In 2015, I won an Adirondack cedar strip canoe at the Putney Grammar School Raffle, at the Strolling of the Heifers. The canoe was lovingly donated to the raffle by master craftsman and woodworker Parker Sterner, of Boulder Junction, Wisc., who has two grandsons at the Grammar School — Henry and Charlie. It is just amazing — he made it. It is not only a vessel; it is a work of art.
It is especially meaningful to me because I also went to the Grammar School, from 1988 to 1990. I loved the Grammar School. It was a place that nurtured my book-smart, outdoorsy, artsy spirit. It also set me on a path to become a scholar.
But, the cedar canoe connects us to another source of hope and meaning. Let me explain. I grew up in Brattleboro, but like many Brattleboro people, I always have been a traveler. This is one of the things that led me to become an anthropologist. Also, like many Brattleboro people, I always yearned to understand the history of Native American people of the area, on whose land we are living. So, I set out to do intense, focused study of this through doctoral research at McGill University, in Montreal, Quebec.
I ended up learning from and working with the Haudenosaunee. More commonly known by a colonial moniker, the Iroquois, the Haudenosaunee are a confederacy of six Native nations: the Mohawk, Oneida, Onondaga, Cayuga, Seneca, and Tuscarora nations. Haudenosaunee traditional territories are in New York state, southern Ontario, northern Pennsylvania, and southern Quebec. Since 2008, I have been doing research projects, teaching classes, organizing conferences and workshops, going on paddles and other adventures, and participating in a number of meaningful friendships that have changed my life, with community members of the Haudenosaunee nations.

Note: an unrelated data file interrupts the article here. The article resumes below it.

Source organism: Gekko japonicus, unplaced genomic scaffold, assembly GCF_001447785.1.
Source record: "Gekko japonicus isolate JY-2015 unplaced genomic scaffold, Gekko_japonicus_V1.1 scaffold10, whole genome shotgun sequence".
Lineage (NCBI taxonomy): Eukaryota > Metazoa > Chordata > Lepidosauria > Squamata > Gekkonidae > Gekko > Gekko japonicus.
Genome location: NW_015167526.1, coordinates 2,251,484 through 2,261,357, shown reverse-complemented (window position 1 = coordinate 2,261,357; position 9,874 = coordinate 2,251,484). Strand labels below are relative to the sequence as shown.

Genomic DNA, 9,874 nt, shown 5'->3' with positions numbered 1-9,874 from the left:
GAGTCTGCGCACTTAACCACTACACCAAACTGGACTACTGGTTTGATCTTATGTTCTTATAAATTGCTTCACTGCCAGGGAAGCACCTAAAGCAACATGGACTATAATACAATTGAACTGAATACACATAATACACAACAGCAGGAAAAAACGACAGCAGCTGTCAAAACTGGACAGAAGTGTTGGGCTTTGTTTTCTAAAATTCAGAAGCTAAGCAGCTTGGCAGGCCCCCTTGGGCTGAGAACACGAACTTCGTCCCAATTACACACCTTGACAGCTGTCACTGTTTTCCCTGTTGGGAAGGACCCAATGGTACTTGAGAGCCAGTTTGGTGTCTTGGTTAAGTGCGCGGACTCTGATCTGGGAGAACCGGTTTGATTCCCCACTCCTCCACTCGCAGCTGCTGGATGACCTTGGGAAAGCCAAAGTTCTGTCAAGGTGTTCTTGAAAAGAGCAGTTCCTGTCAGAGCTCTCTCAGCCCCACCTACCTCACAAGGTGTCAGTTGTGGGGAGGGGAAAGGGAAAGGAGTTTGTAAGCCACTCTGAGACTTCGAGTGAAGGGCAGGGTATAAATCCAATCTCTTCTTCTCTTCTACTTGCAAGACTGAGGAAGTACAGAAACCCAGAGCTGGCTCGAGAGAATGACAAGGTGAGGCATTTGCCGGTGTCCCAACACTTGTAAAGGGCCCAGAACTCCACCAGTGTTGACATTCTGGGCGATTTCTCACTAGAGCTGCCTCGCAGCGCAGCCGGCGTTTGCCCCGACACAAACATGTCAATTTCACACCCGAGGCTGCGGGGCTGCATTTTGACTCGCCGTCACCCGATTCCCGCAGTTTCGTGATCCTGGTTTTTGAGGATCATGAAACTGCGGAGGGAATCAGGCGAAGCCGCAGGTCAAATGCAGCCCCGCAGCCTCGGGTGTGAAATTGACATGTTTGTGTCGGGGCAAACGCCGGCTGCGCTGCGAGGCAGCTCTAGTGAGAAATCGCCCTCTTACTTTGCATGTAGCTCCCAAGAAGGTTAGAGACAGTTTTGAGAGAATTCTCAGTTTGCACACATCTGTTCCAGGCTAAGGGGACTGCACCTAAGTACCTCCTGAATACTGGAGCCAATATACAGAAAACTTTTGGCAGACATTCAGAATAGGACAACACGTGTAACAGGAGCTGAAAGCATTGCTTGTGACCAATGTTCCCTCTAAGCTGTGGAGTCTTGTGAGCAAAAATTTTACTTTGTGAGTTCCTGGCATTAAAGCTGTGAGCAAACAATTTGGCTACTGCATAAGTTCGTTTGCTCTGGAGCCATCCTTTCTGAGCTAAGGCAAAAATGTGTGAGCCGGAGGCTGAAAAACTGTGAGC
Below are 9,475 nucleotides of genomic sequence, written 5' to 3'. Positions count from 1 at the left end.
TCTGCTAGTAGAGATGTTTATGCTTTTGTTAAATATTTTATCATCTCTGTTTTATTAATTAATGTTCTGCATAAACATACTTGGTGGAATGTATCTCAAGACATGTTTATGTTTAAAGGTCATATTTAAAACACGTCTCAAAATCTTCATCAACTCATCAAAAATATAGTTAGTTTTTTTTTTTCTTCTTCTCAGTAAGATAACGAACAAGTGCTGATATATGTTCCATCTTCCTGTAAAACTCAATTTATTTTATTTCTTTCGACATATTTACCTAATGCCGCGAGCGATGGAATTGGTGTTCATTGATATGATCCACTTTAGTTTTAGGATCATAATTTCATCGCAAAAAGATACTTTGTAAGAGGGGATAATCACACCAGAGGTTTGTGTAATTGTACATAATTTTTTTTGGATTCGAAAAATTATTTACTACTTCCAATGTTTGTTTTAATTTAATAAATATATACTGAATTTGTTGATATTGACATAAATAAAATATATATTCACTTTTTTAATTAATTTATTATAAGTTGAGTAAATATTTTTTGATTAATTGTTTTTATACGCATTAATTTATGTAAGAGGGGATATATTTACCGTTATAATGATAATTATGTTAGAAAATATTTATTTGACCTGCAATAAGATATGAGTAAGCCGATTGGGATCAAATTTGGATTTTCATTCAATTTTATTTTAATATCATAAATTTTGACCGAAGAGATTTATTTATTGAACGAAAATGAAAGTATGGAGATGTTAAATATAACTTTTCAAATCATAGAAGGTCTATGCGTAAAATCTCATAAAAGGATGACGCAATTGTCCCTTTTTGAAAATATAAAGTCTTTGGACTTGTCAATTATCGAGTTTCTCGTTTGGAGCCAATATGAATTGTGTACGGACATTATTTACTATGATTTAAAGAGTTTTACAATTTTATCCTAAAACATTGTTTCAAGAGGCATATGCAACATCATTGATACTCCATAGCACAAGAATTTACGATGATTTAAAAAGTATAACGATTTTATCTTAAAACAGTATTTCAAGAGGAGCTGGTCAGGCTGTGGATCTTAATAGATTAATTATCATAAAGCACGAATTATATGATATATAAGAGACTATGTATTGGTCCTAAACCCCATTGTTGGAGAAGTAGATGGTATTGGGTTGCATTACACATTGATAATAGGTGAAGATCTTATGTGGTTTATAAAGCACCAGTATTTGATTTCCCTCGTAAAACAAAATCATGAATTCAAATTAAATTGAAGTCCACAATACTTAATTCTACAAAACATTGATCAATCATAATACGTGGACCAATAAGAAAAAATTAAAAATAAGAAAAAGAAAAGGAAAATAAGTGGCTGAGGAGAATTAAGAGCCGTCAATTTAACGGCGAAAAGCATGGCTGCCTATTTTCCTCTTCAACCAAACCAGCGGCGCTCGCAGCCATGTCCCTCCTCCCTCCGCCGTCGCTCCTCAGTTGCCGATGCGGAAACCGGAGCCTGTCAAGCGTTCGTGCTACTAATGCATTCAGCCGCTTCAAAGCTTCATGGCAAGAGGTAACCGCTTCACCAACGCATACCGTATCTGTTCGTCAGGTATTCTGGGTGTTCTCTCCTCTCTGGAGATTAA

In 2013, more than 200 Haudenosaunee, other Indigenous people, and non-Indigenous people paddled in canoes and kayaks down the Hudson River. This massive paddle was to commemorate the 400th anniversary of a Peace Treaty between Dutch settlers and the Haudenosaunee at what was then called Fort Orange, in the area of present-day Albany. The treaty agreement is called the Two-Row Wampum; it is encoded with a belt of woven wampum shell beads that depicts two rows of purple beads on a field of white beads. These two rows symbolize the peaceful co-existence and non-interference agreements between the Mohawks and Haudenosaunee, and the Dutch. The three white rows signify peace, respect, and friendship, forever.
The message of the Two-row Wampum is that, while the Native people are paddling in their canoe, and the Europeans are in their ship, they should travel down the river of life together forever in peace, mutual respect, and friendship, not trying to dominate one another, living in strength and autonomy, connected by the common river that we travel upon.
The paddlers of the Two Row Wampum Renewal in 2013 paddled in two rows all the way down the Hudson River. In this way, they physically renewed the peace and friendship agreement of the treaty, and their relationship with the river and the natural world that sustains all of us. They launched at Albany, and paddled every day, camping every night, for two weeks. When they reached New York City, they marched together to the United Nations, where they spoke to an audience about the treaty agreements between the Haudenosaunee and the colonists. They reminded the United Nations that Indigenous people have not broken their side of the treaties, and that these agreements are binding, "As long as the grass shall grow, the rivers flow, and the sun will shine."